Ortiz y Pino
Clash of the Governators
Or so the Martinez camp would have us believe
The formula, if this summer's films are any indication, includes three ingredients. First, the central clash involves a titanic confrontation, a black-and-white struggle for control of the universe (or similarly vast arena) between the forces of Good and Evil—no in-between shadings included. Second, it relies on technology and magic to produce victory, mere human sweat and cunning being inadequate to the task. Finally, the conflict can only be resolved with violence and the utter destruction of the foe, no mercy given.
Who’s her speechwriter? Rambo?
Doesn’t that seem mirrored in the evolving Martinez television commercials—and in the Fox News talking points from which they are spawned?
We are being persuaded that whatever battle we are in is much more than a simple conflict of national interest, practice or concern; it must be a pivotal element in a far vaster issue, the ultimate, the colossal struggle between Good (us, of course) and Evil (pick one: terrorists, socialists, drug lords, immigrants, etc.).
We are not, as a nation, willing to patiently learn from past mistakes. We want clear, convincing and, especially, swift destruction of whatever we are told blocks our path. That’s the feeling the Martinez camp seems intent on capturing and taming. That’s the mood her ads and her positions seek to foster and capitalize on. Hers is an angry, punitive campaign designed to attract an angry, punitive electorate’s support.
Western, gunslinging lawmen stand menacingly behind her in several commercials, a clear warning of what awaits her enemies if they cross her. Baby Brianna, who died as a result of hideous child abuse in Las Cruces in 2002, has been exhumed in another startlingly exploitive campaign commercial. And then there is the one in which a rape victim's family voices its support for the prosecutor-turned-governor-candidate, apparently because she did precisely what her job as D.A. called for her to do, the job every D.A. in the state would have carried out.
Her messages are clear: I am a clean-the-rascals-out, Sylvester Stallone-style candidate who will show no mercy; and I will not stop until every vestige of Bill Richardson's administration has been eradicated—the positive (medical marijuana; driver’s licenses for immigrants) along with the negative (sweetheart contracts and pay-to-play campaign fundraising).
So far it’s working. As ill-prepared for the task of chief executive as she may be, she is ahead in the polls. And her opponent, Lt. Gov. Diane Denish, is caught in a classic dilemma: If she talks about her accomplishments of the last eight years it reminds voters of her association with Richardson, whose unpopularity hangs around her neck like an albatross.
What scares me (and I think most New Mexicans will start to see this, too) about Martinez’ candidacy is that she seems unsure about just which office she’s seeking: special prosecutor, governor or enforcer general. She keeps talking about ending things, about turning Santa Fe on its head, about "defying" and "standing up.”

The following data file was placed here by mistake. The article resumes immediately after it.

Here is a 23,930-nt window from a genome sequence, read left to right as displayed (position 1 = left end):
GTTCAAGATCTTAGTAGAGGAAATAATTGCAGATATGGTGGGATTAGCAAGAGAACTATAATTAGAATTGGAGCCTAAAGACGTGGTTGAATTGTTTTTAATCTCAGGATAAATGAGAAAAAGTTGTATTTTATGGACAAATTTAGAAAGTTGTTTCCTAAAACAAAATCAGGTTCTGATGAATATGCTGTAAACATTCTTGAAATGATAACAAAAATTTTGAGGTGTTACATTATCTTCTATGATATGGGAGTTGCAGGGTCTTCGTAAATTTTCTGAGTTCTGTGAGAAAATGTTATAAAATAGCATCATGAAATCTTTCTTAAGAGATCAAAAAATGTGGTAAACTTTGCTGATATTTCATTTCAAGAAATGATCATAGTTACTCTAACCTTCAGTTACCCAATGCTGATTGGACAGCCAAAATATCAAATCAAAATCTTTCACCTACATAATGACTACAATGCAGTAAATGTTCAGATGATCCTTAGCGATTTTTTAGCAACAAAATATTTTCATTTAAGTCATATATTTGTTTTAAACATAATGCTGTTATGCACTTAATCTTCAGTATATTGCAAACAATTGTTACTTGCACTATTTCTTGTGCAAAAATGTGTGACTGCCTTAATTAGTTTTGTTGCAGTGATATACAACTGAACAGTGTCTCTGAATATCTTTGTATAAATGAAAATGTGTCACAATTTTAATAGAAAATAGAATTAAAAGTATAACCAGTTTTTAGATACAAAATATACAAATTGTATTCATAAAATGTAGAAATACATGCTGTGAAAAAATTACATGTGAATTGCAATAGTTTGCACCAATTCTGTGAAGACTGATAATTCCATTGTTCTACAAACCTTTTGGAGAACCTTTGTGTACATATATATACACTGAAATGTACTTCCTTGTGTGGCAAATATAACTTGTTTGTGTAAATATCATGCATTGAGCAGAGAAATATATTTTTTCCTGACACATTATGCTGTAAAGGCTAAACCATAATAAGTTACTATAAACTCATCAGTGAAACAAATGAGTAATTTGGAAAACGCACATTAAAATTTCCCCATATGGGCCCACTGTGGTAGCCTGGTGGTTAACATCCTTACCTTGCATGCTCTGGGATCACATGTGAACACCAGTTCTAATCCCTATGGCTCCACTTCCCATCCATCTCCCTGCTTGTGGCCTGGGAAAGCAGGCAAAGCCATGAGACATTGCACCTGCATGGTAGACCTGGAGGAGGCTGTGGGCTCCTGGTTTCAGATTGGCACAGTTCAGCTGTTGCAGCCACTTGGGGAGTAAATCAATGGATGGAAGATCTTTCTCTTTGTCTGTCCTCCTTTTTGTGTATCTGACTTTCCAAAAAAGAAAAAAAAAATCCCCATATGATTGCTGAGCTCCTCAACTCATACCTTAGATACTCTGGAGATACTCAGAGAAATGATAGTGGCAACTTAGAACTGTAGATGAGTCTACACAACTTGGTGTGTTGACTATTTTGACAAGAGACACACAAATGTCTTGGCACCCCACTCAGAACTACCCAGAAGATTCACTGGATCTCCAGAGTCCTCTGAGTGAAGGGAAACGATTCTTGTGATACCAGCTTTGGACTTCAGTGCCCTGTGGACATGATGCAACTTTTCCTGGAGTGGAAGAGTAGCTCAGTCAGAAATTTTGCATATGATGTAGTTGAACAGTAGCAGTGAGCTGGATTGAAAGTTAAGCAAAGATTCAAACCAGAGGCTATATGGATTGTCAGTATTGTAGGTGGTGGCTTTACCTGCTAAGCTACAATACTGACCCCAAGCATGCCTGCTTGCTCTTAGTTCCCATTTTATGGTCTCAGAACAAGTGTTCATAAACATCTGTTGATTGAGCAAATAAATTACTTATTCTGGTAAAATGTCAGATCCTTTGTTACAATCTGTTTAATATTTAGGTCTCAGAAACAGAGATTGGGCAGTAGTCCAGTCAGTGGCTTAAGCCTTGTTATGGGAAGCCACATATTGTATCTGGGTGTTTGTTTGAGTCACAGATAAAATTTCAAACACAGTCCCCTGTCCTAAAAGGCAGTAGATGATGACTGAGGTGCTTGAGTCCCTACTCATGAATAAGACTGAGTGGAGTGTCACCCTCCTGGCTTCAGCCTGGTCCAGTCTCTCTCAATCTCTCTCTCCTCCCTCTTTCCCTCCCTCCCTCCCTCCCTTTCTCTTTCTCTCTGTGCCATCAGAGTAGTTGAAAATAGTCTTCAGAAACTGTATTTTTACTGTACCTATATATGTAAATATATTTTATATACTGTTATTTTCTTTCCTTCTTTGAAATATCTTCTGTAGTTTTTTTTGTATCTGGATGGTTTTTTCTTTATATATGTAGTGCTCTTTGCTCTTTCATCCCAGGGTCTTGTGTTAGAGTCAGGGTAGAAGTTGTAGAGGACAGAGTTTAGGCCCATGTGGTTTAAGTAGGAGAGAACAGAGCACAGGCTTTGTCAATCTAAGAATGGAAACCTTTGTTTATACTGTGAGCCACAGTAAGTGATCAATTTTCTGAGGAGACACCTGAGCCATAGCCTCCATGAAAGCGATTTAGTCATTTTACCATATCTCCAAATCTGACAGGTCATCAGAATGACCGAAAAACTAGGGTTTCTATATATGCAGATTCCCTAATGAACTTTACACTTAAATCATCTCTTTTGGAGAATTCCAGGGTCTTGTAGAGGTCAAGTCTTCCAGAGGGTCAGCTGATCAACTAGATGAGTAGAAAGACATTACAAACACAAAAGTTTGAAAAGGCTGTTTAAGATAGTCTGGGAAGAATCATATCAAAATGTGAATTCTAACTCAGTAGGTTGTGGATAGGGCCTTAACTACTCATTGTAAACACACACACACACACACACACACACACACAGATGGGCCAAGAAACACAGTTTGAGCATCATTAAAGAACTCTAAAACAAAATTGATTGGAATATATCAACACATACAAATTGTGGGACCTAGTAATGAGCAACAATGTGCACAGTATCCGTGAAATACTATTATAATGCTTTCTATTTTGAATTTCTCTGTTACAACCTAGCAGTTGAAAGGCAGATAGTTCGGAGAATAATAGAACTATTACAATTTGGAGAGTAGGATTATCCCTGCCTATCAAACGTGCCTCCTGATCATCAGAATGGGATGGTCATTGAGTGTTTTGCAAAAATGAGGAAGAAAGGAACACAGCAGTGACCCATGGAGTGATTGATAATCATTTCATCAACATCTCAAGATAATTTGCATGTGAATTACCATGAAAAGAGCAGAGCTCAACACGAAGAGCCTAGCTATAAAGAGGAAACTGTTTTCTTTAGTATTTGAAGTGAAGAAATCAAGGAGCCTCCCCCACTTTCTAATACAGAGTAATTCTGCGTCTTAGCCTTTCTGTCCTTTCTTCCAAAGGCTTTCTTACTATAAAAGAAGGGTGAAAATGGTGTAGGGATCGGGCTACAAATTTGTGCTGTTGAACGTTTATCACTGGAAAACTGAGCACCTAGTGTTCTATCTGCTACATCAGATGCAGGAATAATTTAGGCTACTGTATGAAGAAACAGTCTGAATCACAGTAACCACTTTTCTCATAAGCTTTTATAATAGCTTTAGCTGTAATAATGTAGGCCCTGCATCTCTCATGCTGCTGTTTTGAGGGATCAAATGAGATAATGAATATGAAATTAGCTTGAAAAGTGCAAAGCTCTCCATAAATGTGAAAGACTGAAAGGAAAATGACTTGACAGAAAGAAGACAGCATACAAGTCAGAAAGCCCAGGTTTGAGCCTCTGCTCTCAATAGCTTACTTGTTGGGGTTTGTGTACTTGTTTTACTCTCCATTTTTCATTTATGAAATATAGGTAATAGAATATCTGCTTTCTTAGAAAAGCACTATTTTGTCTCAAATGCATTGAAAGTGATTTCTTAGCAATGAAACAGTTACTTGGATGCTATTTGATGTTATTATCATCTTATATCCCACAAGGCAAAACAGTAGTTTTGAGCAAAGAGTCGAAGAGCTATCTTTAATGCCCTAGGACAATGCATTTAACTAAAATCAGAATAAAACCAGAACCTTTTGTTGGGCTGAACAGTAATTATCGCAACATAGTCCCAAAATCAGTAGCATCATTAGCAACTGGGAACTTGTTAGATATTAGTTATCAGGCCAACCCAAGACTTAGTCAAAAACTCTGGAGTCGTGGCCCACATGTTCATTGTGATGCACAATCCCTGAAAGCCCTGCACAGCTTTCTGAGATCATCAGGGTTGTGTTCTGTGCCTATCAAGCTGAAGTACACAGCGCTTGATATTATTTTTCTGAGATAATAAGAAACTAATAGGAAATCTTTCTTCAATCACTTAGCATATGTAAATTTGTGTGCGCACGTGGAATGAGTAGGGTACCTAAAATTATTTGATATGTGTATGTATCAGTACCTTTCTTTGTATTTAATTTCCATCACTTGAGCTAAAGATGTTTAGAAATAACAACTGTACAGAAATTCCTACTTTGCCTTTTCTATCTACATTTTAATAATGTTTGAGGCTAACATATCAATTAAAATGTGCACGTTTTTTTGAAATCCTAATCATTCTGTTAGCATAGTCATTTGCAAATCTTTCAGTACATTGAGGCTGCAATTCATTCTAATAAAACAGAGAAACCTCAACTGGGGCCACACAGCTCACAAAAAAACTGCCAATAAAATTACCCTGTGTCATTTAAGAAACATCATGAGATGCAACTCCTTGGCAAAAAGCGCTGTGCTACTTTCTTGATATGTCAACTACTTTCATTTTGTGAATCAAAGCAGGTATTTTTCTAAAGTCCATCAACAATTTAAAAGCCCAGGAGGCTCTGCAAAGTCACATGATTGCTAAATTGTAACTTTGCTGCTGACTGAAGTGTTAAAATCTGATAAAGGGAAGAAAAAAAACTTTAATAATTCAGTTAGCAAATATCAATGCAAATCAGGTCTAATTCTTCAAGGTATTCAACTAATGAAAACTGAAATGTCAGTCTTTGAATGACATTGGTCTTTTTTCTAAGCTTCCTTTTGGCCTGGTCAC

Who’s her speechwriter? Rambo?
She is the candidate from the cineplex teasers, all bluster and muscle. This is a campaign designed to be tough, not caring; to clean house, not build up; to shrink government until it’s small enough to fit in her back pocket.
To glimpse where Martinez’ script would take us, check out “Tea Party in the Sonora” in the July issue of Harper’s. It’s a sobering picture of what happened in a neighboring state when all counterbalances to the rhetoric Martinez is peddling are removed. It is a picture of an Arizona in full self-implosion, and it shows where we could be if we toe the Martinez line of "cut, cut, cut."
In Arizona, there was no holding back the right-wing forces of “end taxes, shrink government and watch prosperity flow like a river.” The notorious anti-immigrant bill legislators passed was far from the worst of their mischief.
The GOP-controlled Legislature and Republican Gov. Jan Brewer balanced Arizona’s budget by axing programs and services rather than raising taxes. Then they had to resort to desperate moves, such as putting “for sale” signs in front of state public buildings—including the state capitol building (no joke) and the Senate and House chambers. But it wasn’t enough. They’ve furloughed 15,000 state employees, closed schools, ended all adult education courses, slashed kindergarten and Medicaid programs. All of this provides a grim insight into what life in New Mexico under Martinez could quickly become.
The net result of all those cuts, incidentally, has been to deepen, not lessen, the economic downturn for our neighbor to the west, which is now the poster child for how bad things can get when all governance is reduced to a mindless focus on cutting taxes.
Tough talk about eliminating programs and ending services sounds great on the silver screen. It turns out to be a whole lot less appetizing as we watch the cataclysmic crash at the end of Arizona’s disaster epic.
The opinions expressed are solely those of the author. E-mail firstname.lastname@example.org.
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